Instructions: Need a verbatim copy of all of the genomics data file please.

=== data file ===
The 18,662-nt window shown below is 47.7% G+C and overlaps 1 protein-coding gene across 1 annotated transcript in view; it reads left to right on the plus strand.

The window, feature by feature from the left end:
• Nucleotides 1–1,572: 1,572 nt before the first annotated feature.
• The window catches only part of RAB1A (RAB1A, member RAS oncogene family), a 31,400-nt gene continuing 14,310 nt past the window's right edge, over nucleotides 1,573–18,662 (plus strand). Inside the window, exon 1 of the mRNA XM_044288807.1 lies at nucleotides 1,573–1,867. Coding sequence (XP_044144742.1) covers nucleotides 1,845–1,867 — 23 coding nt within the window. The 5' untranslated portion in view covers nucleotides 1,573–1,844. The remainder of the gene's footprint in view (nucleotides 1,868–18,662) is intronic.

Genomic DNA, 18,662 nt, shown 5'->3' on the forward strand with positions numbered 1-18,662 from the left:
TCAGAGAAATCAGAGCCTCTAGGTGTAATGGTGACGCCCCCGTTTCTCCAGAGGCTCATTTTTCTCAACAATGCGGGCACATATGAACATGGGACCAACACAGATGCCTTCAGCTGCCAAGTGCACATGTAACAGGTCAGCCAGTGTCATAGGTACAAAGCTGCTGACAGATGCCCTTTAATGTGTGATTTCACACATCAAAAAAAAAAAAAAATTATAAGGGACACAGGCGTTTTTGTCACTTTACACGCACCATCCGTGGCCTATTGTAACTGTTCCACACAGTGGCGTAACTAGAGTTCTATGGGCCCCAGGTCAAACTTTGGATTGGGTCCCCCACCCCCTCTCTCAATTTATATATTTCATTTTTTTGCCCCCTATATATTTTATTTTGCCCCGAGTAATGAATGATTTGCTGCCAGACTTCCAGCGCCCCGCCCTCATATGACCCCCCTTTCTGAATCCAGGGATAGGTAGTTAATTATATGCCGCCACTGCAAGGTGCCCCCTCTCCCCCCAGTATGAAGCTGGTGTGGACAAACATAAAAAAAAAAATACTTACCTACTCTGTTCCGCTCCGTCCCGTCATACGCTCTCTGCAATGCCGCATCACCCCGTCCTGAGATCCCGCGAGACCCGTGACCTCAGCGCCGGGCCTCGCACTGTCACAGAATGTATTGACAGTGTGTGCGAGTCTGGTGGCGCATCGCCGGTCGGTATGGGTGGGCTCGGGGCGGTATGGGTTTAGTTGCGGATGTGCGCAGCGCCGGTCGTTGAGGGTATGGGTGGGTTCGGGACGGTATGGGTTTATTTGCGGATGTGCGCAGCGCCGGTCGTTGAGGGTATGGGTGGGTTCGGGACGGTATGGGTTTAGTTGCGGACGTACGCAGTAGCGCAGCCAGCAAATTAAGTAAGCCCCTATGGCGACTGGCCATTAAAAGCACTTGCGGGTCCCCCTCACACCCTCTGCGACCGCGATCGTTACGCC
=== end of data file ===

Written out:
The 18,662-nt window shown below is 47.7% G+C and overlaps 1 protein-coding gene across 1 annotated transcript in view; it reads left to right on the plus strand.

The window, feature by feature from the left end:
• Nucleotides 1–1,572: 1,572 nt before the first annotated feature.
• The window catches only part of RAB1A (RAB1A, member RAS oncogene family), a 31,400-nt gene continuing 14,310 nt past the window's right edge, over nucleotides 1,573–18,662 (plus strand). Inside the window, exon 1 of the mRNA XM_044288807.1 lies at nucleotides 1,573–1,867. Coding sequence (XP_044144742.1) covers nucleotides 1,845–1,867 — 23 coding nt within the window. The 5' untranslated portion in view covers nucleotides 1,573–1,844. The remainder of the gene's footprint in view (nucleotides 1,868–18,662) is intronic.

Genomic DNA, 18,662 nt, shown 5'->3' on the forward strand with positions numbered 1-18,662 from the left:
TCAGAGAAATCAGAGCCTCTAGGTGTAATGGTGACGCCCCCGTTTCTCCAGAGGCTCATTTTTCTCAACAATGCGGGCACATATGAACATGGGACCAACACAGATGCCTTCAGCTGCCAAGTGCACATGTAACAGGTCAGCCAGTGTCATAGGTACAAAGCTGCTGACAGATGCCCTTTAATGTGTGATTTCACACATCAAAAAAAAAAAAAAATTATAAGGGACACAGGCGTTTTTGTCACTTTACACGCACCATCCGTGGCCTATTGTAACTGTTCCACACAGTGGCGTAACTAGAGTTCTATGGGCCCCAGGTCAAACTTTGGATTGGGTCCCCCACCCCCTCTCTCAATTTATATATTTCATTTTTTTGCCCCCTATATATTTTATTTTGCCCCGAGTAATGAATGATTTGCTGCCAGACTTCCAGCGCCCCGCCCTCATATGACCCCCCTTTCTGAATCCAGGGATAGGTAGTTAATTATATGCCGCCACTGCAAGGTGCCCCCTCTCCCCCCAGTATGAAGCTGGTGTGGACAAACATAAAAAAAAAAATACTTACCTACTCTGTTCCGCTCCGTCCCGTCATACGCTCTCTGCAATGCCGCATCACCCCGTCCTGAGATCCCGCGAGACCCGTGACCTCAGCGCCGGGCCTCGCACTGTCACAGAATGTATTGACAGTGTGTGCGAGTCTGGTGGCGCATCGCCGGTCGGTATGGGTGGGCTCGGGGCGGTATGGGTTTAGTTGCGGATGTGCGCAGCGCCGGTCGTTGAGGGTATGGGTGGGTTCGGGACGGTATGGGTTTATTTGCGGATGTGCGCAGCGCCGGTCGTTGAGGGTATGGGTGGGTTCGGGACGGTATGGGTTTAGTTGCGGACGTACGCAGTAGCGCAGCCAGCAAATTAAGTAAGCCCCTATGGCGACTGGCCATTAAAAGCACTTGCGGGTCCCCCTCACACCCTCTGCGACCGCGATCGTTACGCC